Author’s Notes: Start of a Short Story. Horror. Adult Language.
Eli sat with his finger tips touching, eyes on the ceiling, desperately repeating the last sentence that he put to paper in a vain attempt to ignore the commotion across the hall. It seemed like every time he’d sat down to write since moving into this studio apartment on the east side of town, there was some ruckus or another going on over there. Loud music, yelling, or the rhythmic pounding on the wall; first he took it for the couple who must live there getting it on a bit too loudly… but now he’d begun thinking they did it just to be annoying assholes. It was as if someone was just standing beside the wall banging on it just to get attention.
He couldn’t take it anymore. Flying up out of his seat he stormed out of his apartment and over to the door. Making a fist he pounded loudly to be heard above the music. “HEY!” He called out. “Come on man, keep it down in there, some of us are trying to think!” Shockingly, the music turned off. Eli waited for the door to open, for someone to come out and yell at him, but no one came. Relieved, he retired back to his room to write. This draft had a deadline of 3am and if he didn’t have it to his publisher by then, well… he wasn’t sure he’d be able to legitimately call himself an author anymore.
Hand up into his shaggy auburn locks he sat down to reread his page again. “God this is such shit…” Disgusted and exhausted, he drank the last dregs of his overpriced coffee. He hated to admit it, but if he lost his contract with Rambling House these were going to be the first things to go. That thought made him want to cry. His studio loft… that too. He’d dreamed of a place like this since he was a teenager and writing in spiral notebooks during class and on the school bus. Everything he had that he loved came from writing. When he was poorer, when he had nothing, the words use to come so easily. Now that he HAD TO write, a dam had rose up on the river of ideas that normally flowed from his brain and out his fingertips.
“What the hell has happened to me?” He supposed the question was to god, though he hadn’t been inside a church since right before his first book went to press. Life had taken off then. Book signings, women, more books to be written, blogs, speaking engagements… who had time for church? It wasn’t as though he stopped believing in god when he’d become successful and he was sure that god knew how thankful he was for all the blessings… well, maybe he didn’t. Perhaps this was god’s way of punishing a writer for getting too full of himself. Maybe the words had never come from him in the first place. A red hot anger rose inside his heart.
“Fuck you.” he said quietly, looking up at his ceiling. “If you’re abandoning me now just because I started to enjoy what I worked so hard for, then who needs you!?!” He shook his head. Talking to himself, to a man in the sky who wasn’t even listening – even if he was there. “Not me.” He muttered.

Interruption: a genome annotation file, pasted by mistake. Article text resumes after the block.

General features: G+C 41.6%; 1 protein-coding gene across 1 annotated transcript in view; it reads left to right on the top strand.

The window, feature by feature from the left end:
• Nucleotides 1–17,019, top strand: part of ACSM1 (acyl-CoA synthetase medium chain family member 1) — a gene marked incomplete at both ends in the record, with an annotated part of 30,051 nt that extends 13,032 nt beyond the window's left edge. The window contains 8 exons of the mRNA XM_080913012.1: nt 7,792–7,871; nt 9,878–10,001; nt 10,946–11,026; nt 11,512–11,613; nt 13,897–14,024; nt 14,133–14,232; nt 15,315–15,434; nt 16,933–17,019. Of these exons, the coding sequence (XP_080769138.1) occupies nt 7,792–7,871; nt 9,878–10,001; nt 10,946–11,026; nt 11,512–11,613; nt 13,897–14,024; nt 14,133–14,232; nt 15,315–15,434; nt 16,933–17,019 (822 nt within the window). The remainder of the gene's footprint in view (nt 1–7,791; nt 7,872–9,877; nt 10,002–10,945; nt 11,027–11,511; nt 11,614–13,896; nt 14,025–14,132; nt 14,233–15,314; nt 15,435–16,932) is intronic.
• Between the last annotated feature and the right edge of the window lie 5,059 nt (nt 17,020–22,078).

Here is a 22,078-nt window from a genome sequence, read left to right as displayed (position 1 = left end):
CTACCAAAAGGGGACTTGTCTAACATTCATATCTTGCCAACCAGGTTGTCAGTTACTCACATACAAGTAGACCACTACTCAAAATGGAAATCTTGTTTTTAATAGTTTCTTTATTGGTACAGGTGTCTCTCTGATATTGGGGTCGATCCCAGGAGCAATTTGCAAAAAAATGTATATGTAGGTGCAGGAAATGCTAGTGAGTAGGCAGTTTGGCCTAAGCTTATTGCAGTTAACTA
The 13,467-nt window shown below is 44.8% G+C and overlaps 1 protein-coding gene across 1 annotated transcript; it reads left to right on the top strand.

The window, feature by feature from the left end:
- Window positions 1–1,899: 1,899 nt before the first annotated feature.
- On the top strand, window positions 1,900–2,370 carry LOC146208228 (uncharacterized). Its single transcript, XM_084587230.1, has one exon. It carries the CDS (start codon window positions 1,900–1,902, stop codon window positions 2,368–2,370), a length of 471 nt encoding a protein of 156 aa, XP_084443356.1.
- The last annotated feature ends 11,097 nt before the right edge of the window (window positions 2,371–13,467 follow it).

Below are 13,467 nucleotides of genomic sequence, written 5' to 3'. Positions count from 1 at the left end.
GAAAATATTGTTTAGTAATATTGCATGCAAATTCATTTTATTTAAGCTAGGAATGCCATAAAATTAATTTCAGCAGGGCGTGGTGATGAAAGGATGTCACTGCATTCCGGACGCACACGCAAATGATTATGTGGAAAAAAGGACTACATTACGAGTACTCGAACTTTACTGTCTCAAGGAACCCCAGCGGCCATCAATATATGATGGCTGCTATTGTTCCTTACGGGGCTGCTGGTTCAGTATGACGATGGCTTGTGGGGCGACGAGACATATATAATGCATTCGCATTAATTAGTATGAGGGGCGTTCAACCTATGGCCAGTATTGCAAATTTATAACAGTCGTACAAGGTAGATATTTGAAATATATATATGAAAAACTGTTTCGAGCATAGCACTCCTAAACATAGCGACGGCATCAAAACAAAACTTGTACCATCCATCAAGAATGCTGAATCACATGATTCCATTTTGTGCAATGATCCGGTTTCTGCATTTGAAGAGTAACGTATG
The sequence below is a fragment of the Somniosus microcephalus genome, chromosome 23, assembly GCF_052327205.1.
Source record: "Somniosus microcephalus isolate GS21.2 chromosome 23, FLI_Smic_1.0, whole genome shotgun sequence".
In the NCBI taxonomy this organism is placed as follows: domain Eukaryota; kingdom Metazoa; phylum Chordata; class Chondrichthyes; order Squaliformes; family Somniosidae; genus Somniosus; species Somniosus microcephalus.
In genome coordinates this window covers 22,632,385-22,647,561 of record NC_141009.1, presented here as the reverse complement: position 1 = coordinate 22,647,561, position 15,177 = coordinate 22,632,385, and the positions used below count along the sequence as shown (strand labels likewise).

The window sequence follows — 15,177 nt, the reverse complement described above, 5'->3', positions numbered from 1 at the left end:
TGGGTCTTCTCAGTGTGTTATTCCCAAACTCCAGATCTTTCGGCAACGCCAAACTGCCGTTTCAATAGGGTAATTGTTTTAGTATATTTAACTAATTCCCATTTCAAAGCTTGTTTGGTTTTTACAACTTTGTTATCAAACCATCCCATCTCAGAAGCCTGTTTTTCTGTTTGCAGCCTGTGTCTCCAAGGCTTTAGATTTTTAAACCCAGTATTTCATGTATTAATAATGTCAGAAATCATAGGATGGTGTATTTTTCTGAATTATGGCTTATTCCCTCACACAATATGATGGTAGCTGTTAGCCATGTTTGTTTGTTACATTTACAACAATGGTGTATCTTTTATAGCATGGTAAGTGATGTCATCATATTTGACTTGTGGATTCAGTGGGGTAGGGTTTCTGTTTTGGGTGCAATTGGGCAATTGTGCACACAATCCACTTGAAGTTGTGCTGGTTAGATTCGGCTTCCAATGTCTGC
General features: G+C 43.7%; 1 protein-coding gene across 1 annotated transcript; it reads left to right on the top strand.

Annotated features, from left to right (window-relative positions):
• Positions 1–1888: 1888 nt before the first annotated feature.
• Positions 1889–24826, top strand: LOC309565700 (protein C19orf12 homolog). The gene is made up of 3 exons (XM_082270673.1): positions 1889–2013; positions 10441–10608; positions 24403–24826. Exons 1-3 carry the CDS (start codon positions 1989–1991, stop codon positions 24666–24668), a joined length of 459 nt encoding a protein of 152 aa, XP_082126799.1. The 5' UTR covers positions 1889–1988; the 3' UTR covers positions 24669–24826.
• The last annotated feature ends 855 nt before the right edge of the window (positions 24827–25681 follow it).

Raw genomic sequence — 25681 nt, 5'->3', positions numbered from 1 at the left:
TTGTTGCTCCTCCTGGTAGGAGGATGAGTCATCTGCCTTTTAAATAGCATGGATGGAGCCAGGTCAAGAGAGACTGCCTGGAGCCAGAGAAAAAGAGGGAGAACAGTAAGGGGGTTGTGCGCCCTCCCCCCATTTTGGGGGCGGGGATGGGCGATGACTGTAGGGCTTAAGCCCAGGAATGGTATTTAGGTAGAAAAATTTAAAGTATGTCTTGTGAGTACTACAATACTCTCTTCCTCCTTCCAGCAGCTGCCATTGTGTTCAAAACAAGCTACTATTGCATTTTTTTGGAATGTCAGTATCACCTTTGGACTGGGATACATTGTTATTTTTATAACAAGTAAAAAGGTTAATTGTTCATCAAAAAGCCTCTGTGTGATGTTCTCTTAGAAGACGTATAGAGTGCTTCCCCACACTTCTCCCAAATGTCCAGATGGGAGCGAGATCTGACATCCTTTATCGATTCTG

The lights dimmed and raised and dimmed again before returning to normal. Eli chortled dryly at his own fearful reaction, embarrassed that he’d startled from the thought that god was reacting to his words. With a sigh he reread his sentence and then began to type once more. Just as the words started to flow, the radio across the hall came on again – this time louder than before.
“You have GOT to be kidding me!” Out of the apartment and banging on his neighbors door again he went, unable to ignore the words speaking over a happily little commercial jingle.
“Are YOU stumped for the right words?” the commercial asked as Eli knocked a second time.
“COME ON! TURN THE DAMN RADIO DOWN.”
“Got a deadline to meet?”
“SERIOUSLY I’M GONNA CALL THE SUPER!” Maybe it was the lack of sleep, the blinding rage that had been growing after weeks of this nonsense, but Eli reached down and jiggled the handle to find the door unlocked. He hesitated for only a moment before cautiously pushing it open a slit and taking a tiny inside. The room was dark except for the streetlights outside coming in the front, undressed windows. There was no visible furnishings save one… a small table with an old time radio sitting in it’s center. It was bulky and rounded, it appeared to be made of wood and it’s dial was lit up like a headlight across the way. From it’s large speaker in the front the commercial continued to blare.
“I can help.” Eli waited for the next line of the commercial to come, but it didn’t. There was only a long pause, the background music continuing to play eerily letting him know that it wasn’t dead air or a mistake. The commercial voice over ended quite literally right there, as if it had been speaking directly to him. Frightened out of his mind, Eli shut the door fast and backed away, his heart thundering in his ears as all sound from the apartment ended.
((to be continued))